Access to Pomona’s new north campus residence halls, which will begin housing students in the fall, may be limited to residents of the residence halls under new access restrictions proposed by the Dean of Students office in response to concerns about theft and trespassing. If the access restrictions go through, access to residential floors in the new residence halls will be limited to only the students that live in those floors.
“The goal is to make the residential halls more secure,” said Housing Director Deanna Bos, who added that the idea for the access restrictions arose out of a campus-wide conversation about security in the residence halls.
“There has been discussion in the broader range in terms of best practices, and we’re obviously looking into newer technology,” she said.
Under the new access restrictions, there will be three layers of swipe card readers in the newly constructed Sontag Hall and yet-to-be-named Building B, which are composed entirely of suites and which will collectively house 150 students. All Pomona students’ ID cards will grant them access to the common areas of the residence halls, including the lounges and a rooftop garden. Additional card readers will be located outside the entrances to each hallway and each suite within those hallways. Under the new access restrictions, only students living on the second floor of Sontag Hall or Building B will have access to that floor, and only students living in a suite on that floor will have access to that suite.
The access restrictions, which were proposed without student input, have drawn criticism from some students who claim that they could actually increase opportunity for theft and that they may stifle Pomona’s communal environment.
“It will only lead to more problems,” said ASPC North Campus Representative Caroline Rubin PO ‘12. “When someone is dropping something off or visiting you, you’ll have to walk all the way down the hall to let them in. People will start propping doors open… It goes against the whole Pomona spirit, where you’re living in a hall and meeting people around you.”
Rubin also said that the new policy might be targeting the wrong audience.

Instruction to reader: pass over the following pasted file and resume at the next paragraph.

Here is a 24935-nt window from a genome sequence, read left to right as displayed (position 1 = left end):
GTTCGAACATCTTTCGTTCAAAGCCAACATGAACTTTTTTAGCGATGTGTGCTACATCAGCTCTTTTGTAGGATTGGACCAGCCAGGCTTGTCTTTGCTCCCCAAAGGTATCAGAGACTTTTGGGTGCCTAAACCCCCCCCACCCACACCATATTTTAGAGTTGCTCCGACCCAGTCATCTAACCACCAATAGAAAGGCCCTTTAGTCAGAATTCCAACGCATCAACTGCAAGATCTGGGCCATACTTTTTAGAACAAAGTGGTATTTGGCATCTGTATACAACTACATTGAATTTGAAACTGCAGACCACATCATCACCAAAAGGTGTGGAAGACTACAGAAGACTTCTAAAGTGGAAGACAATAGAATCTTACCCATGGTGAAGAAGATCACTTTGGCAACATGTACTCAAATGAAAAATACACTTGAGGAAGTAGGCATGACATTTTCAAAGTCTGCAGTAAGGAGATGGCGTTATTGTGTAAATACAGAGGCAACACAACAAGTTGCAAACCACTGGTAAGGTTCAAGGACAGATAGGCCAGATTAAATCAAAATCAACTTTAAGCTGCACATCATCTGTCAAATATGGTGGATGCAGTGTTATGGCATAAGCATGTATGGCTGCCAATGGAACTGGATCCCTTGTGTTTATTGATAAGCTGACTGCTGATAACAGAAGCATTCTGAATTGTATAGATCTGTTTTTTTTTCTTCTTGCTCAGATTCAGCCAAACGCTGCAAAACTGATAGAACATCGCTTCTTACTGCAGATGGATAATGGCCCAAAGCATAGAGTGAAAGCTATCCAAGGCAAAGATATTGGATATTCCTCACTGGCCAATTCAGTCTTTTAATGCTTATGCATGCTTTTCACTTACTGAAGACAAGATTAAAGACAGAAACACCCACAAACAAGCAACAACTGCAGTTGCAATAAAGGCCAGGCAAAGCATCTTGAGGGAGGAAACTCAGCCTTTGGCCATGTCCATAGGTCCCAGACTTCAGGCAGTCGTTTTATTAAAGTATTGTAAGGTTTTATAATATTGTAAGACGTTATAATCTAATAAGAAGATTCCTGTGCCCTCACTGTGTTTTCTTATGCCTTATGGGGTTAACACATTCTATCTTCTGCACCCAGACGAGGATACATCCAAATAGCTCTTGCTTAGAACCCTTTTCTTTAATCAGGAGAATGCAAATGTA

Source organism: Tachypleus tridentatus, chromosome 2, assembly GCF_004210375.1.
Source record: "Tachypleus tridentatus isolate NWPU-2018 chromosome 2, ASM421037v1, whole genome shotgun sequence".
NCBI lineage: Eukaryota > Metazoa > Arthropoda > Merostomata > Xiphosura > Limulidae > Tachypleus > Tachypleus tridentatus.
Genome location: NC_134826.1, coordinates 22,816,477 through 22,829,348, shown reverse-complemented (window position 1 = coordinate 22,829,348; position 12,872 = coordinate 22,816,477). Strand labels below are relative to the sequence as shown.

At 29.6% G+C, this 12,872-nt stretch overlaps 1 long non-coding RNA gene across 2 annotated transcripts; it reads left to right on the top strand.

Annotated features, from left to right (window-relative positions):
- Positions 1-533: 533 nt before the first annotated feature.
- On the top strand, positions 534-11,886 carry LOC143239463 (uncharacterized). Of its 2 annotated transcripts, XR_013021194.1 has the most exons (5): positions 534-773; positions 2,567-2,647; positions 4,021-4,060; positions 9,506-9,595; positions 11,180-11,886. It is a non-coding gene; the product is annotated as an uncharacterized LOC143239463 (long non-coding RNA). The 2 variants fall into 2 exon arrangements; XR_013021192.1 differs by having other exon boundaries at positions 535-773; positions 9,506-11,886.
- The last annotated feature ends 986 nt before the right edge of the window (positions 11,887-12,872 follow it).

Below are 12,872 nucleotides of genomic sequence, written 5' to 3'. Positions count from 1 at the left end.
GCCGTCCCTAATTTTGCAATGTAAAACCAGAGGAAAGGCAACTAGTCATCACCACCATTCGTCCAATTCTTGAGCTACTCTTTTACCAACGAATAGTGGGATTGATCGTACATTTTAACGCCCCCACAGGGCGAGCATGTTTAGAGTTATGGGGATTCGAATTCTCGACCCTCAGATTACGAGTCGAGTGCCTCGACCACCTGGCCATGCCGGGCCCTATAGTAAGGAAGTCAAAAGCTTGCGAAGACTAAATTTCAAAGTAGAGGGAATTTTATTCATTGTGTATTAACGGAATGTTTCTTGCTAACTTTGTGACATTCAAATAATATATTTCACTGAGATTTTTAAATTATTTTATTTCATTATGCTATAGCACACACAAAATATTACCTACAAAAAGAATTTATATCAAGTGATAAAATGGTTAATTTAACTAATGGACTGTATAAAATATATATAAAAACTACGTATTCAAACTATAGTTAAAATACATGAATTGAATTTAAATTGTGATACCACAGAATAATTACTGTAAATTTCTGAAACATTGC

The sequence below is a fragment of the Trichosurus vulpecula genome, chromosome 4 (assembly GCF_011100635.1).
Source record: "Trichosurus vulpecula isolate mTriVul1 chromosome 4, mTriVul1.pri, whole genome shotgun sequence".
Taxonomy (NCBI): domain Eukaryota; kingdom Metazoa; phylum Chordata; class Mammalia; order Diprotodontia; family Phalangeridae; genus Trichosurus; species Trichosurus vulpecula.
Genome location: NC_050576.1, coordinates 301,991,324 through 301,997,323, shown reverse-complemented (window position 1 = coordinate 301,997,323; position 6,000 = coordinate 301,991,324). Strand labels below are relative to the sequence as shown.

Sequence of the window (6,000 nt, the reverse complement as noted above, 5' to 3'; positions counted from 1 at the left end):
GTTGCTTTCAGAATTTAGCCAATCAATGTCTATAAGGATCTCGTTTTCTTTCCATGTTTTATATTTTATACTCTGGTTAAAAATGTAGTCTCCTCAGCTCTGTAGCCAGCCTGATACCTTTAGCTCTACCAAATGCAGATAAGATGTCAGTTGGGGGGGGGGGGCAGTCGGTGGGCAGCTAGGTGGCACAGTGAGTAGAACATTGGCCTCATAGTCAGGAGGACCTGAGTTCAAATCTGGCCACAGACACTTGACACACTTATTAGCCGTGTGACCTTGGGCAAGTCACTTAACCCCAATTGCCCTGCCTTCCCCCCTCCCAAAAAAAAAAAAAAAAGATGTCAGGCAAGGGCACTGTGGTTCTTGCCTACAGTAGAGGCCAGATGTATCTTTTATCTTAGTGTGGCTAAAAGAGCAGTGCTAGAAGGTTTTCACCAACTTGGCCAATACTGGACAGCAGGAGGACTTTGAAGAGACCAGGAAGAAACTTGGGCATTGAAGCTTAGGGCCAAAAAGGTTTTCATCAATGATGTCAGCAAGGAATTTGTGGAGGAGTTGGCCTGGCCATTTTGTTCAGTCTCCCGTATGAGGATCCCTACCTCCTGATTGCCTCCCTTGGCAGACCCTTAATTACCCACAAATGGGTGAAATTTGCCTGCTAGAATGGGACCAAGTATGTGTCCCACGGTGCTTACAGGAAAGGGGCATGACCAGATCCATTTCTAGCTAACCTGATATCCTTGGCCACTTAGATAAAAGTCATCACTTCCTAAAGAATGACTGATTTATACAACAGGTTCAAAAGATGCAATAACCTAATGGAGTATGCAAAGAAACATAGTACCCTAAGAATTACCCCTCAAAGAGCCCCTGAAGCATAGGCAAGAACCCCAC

“Most thefts aren’t other students trying to break into rooms,” she said. The two trespassers who gained access to residence halls on south campus earlier this semester did not use ID cards to enter the buildings, but instead followed students inside or asked to be let in.
In response to the access restrictions, Rubin and ASPC South Campus Representative Ian Gallogly PO ’13 drafted a statement earlier this week calling for the removal of access restrictions on the hallways in the new residence halls.
“We’re proposing that the first two swipes [that will grant access to the common areas and the hallways] be universal,” Rubin said.
Both the ASPC Residence Hall Committee and the ASPC Senate have endorsed the statement, and the Students Affairs Committee (SAC) will discuss it today.
Gallogly said he hoped the SAC meeting would yield productive conversation on the role of access restrictions in the residence halls.
“I think it’s important to remember that the proposed access restrictions would affect students first and foremost, and students should therefore be consulted before this moves forward,” Gallogly said. “It’s in the students’ interest to make the residence halls secure, but it’s also in our interest to preserve the social environment that we love about Pomona.”
Gallogly added that representatives from Campus Safety have expressed opposition to the new access restrictions on the grounds that it could lead to more door-propping.
Administrators at Pomona said that they were aware of some of the student concerns surrounding the access restrictions.
“There are discussions going on about the [restrictions] possibly hindering intellectual exchange,” said Campus Life Coordinator Andrew “Froggy” Castro.
However, Castro added that the new access restrictions would be similar to security measures already in effect in some north campus Pomona residence halls. Since the renovations two years ago, students living in Norton-Clark and Clark III have been given the option to restrict access to their hallways if the residents of those hallways collectively choose to do so.
“Lawry has general access, unless a resident wants to restrict it by floor or by suite and instead select specific people who can gain access,” Castro said. “That might be an option for the new dorm.”
According to Castro, the administration has discussed the possibility of extending access restrictions to other residence halls on campus, including the south campus residence halls.
“Questions do come up in terms of consistency,” he said.